What a gorgeous metaphor for what we creative artists try to do.

Q9: Who has helped you most with writing?

Leah: I learned a helluva lot about creativity and craft from professors in my two creative writing degrees at the University of Victoria, and at a Sage Hill poetry colloquium led by George Elliott Clarke at a monastery a few miles from Saskatoon. True story.

2 poems by Andrew Cyril Macdonald: “September burial” & “Out of night silence speaks”

macro shot of brown leaves
photo by Wilfried Santer

September burial

Debauched syllables recount him
through soft glimmers held to 
when summer perceives 
its sister approaching.

Because of this we seek hope 
in the frolic of leaves
birches transcend with 

as taut shades partition
namesakes through homes 
shapeless a riverbed’s leaning.

Now its flesh alone recounts of
what under quiet moon are
these bones to harvest

just as we lay them 
dark in memorial.

Out of night silence speaks

Circumstance remarks 
tilted words forward shot 
if from the shadows overcome.

Their attire vaults with 
a trumped set that
wears its peace

along folded arms to wait for.

It’s our best sparkle streetlights offer
of wronged feelings 

in the lingered afterglow
six drinks propose us.

3 Poems by Andrew Cyril MacDonald : Vegas chapel,  A quick forbiddance, In part disjoiner

A Fevers of the Mind Quick-9 Interview with Ivan Peledov

with Ivan Peledov:

Q1: When did you start writing and first influences?

Ivan: When I was about 17, perhaps. As far as I remember, my first influences were Osip Mandelstam, Nathanael West, Thomas Wolfe, Chuang Tzu, The Greek Anthology, classic haiku, Nikolai Gogol, various folk tales, the music of Alexander Scriabin, and the early German Expressionists.

Q2: Who are your biggest influences today?

Ivan: Everyone and everything.

Q3: Where did you grow up and how did that influence your writing & Have any travels away from home influence your work?


I grew up in the USSR, which taught me a couple of platitudes: that true socialism is either cruel or plain boring, but never fair and beautiful, and that you have to resist any influence from that sort of country, unless you have decided to become a totalitarian schmuck.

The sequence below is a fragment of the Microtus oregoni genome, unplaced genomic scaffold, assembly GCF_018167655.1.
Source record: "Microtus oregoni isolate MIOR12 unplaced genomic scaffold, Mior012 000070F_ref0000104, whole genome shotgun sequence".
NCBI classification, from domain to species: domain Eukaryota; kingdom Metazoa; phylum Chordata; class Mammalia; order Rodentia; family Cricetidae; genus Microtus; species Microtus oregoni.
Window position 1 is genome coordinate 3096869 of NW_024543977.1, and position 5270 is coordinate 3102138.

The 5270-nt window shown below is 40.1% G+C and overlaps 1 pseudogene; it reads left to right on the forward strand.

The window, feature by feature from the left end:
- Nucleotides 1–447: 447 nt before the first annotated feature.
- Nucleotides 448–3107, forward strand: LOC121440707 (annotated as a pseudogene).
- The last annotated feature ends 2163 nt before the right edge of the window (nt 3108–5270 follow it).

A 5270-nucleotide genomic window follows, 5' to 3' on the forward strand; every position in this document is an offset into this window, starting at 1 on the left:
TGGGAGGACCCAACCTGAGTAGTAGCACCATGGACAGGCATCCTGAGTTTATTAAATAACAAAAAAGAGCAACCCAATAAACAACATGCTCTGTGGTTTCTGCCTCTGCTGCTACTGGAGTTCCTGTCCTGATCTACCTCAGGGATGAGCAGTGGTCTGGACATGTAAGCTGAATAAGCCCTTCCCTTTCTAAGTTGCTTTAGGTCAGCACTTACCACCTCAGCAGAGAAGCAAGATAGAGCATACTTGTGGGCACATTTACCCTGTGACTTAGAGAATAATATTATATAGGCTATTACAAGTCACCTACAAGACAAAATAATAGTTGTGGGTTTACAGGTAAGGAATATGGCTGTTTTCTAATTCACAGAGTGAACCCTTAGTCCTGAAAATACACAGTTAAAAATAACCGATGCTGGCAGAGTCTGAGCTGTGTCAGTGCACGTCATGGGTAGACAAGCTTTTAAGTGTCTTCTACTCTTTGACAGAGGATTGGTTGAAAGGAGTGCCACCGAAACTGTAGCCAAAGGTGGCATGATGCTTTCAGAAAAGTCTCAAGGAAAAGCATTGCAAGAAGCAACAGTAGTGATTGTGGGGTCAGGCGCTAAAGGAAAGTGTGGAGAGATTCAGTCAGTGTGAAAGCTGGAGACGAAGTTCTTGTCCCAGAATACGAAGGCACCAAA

I love almost all the countries, states, cities, and towns I have had a chance to travel to. My favorite and most inspiring are Guatemala, Savannah, Providence, Buenos Aires, Paris, Jamaica, Memphis, Voronezh, Kyiv, Tbilisi, Konotop, Barcelona, New Mexico, Belgium, New England, Philadelphia, Costa Rica, etc.

Q4: What do you consider the most meaningful work you’ve done creatively so far?

Ivan: What I am doing right now is always the most meaningful, especially when I am not doing anything at all.

Q5: Any pivotal moment when you knew you wanted to be a writer/poet?

Ivan: This question makes me think whether I have ever really wanted to be a poet. As John the Apostle used to say, The wind bloweth where it listeth, and thou hearest the sound thereof, but canst not tell whence it cometh, and whither it goeth: so do you have to be pigeonholed in order to catch it?

Q6: Favorite activities to relax?

Ivan: Listening to music, hiking, Tarot reading.

Q7: Any recent or forthcoming projects that you’d like to promote?


My book of poems titled “Habits of Totems” has been recently published by Impspired. Here are the links:

Q8: What is a favorite line/stanza from a poem of yours or others? Favorite piece of art/photograph?


Art Alley, Rapid City, SD. The photo is mine, but I don’t know who did the graffiti.

Q9: Who has helped you most with writing?

Ivan: the Ghosts.

2 poems by Ivan Peledov : “Aside from the Flowers” & “Before and After”